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Partitioning

Clearly, we must break away from the sequential and not limit the computers. We must state definitions and provide for priorities and descriptions of data. We must state relationships, not procedures.

—Grace Murray Hopper, Management and the Computer of the Future (1962)

In Chapter 5 we discussed replication—that is, having multiple copies of the same data on different nodes. For very large datasets, or very high query throughput, that is not sufficient: we need to break the data up into partitions, also known as sharding}

Terminological confusion

What we call a partition here is called a shard in MongoDB, Elas- ticsearch, and SolrCloud; it’s known as a region in HBase, a tablet in Bigtable, a vnode in Cassandra and Riak, and a vBucket in Couchbase. However, partitioning is the most established term, so we’ll stick with that.

Normally, partitions are defined in such a way that each piece of data (each record, row, or document) belongs to exactly one partition. There are various ways of achieving this, which we discuss in depth in this chapter. In effect, each partition is a small database of its own, although the database may support operations that touch multiple partitions at the same time.

The main reason for wanting to partition data is scalability. Different partitions can be placed on different nodes in a shared-nothing cluster (see the introduction to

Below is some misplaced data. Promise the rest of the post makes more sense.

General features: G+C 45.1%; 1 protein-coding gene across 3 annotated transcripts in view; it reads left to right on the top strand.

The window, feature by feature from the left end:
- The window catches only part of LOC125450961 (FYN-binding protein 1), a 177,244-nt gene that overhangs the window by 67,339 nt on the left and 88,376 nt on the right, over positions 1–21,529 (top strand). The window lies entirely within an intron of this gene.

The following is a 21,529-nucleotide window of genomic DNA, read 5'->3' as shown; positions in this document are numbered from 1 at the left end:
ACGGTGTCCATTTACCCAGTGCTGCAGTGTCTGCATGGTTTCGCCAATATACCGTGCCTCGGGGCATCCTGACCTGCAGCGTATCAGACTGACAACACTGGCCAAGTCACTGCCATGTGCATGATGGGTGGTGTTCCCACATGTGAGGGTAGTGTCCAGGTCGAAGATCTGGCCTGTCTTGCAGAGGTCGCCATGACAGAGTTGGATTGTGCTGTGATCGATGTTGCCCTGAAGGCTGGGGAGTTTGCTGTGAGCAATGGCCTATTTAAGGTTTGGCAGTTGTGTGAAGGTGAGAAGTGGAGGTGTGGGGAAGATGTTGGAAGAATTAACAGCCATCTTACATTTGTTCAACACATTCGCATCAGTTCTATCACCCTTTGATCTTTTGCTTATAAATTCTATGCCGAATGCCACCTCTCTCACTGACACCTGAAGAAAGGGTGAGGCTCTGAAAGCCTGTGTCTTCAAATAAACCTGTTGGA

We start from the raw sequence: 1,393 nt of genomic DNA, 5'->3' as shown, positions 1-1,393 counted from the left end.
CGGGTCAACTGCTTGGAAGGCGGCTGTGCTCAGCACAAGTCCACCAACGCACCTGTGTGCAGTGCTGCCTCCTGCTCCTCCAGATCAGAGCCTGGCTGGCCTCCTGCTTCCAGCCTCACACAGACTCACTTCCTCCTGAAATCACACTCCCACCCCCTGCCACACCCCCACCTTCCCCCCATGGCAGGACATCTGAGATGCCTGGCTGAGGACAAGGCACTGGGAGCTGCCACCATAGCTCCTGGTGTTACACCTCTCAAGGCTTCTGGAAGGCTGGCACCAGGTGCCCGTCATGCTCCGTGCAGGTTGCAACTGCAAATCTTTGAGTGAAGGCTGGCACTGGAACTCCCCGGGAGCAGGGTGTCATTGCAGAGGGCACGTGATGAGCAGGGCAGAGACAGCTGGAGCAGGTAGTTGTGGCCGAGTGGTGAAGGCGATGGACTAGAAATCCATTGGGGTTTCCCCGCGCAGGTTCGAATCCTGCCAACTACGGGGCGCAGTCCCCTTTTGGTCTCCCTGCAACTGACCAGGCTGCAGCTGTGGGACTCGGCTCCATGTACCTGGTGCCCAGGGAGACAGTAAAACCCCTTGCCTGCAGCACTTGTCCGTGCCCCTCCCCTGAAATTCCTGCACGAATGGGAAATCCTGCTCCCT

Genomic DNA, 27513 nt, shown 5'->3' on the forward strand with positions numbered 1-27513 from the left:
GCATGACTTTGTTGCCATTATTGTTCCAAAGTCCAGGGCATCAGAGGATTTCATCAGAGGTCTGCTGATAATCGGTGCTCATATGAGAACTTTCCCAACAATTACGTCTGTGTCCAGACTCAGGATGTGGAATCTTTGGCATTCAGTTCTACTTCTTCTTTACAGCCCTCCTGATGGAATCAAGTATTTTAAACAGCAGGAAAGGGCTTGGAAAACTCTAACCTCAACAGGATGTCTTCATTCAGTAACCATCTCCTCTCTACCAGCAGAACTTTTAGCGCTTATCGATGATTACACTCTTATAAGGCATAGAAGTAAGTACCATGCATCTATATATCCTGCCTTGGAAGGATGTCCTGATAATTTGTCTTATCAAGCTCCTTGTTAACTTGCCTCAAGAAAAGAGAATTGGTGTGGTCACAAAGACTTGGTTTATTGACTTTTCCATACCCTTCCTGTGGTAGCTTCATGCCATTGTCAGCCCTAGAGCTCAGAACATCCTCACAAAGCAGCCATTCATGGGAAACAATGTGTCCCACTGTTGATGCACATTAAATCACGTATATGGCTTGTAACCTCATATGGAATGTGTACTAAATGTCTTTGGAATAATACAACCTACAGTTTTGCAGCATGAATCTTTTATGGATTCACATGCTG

i. Partitioning, as discussed in this chapter, is a way of intentionally breaking a large database down into smaller ones. It has nothing to do with network partitions (netsplits), a type of fault in the network between nodes. We will discuss such faults in Chapter 8.

Part II for a definition of shared nothing). Thus, a large dataset can be distributed across many disks, and the query load can be distributed across many processors.

For queries that operate on a single partition, each node can independently execute the queries for its own partition, so query throughput can be scaled by adding more nodes. Large, complex queries can potentially be parallelized across many nodes, although this gets significantly harder.

Partitioned databases were pioneered in the 1980s by products such as Teradata and Tandem NonStop SQL [1], and more recently rediscovered by NoSQL databases and Hadoop-based data warehouses. Some systems are designed for transactional workloads, and others for analytics (see “Transaction Processing or Analytics?” on page 90): this difference affects how the system is tuned, but the fundamentals of partitioning apply to both kinds of workloads.

In this chapter we will first look at different approaches for partitioning large datasets and observe how the indexing of data interacts with partitioning. We’ll then talk about rebalancing, which is necessary if you want to add or remove nodes in your cluster. Finally, we’ll get an overview of how databases route requests to the right partitions and execute queries.

 
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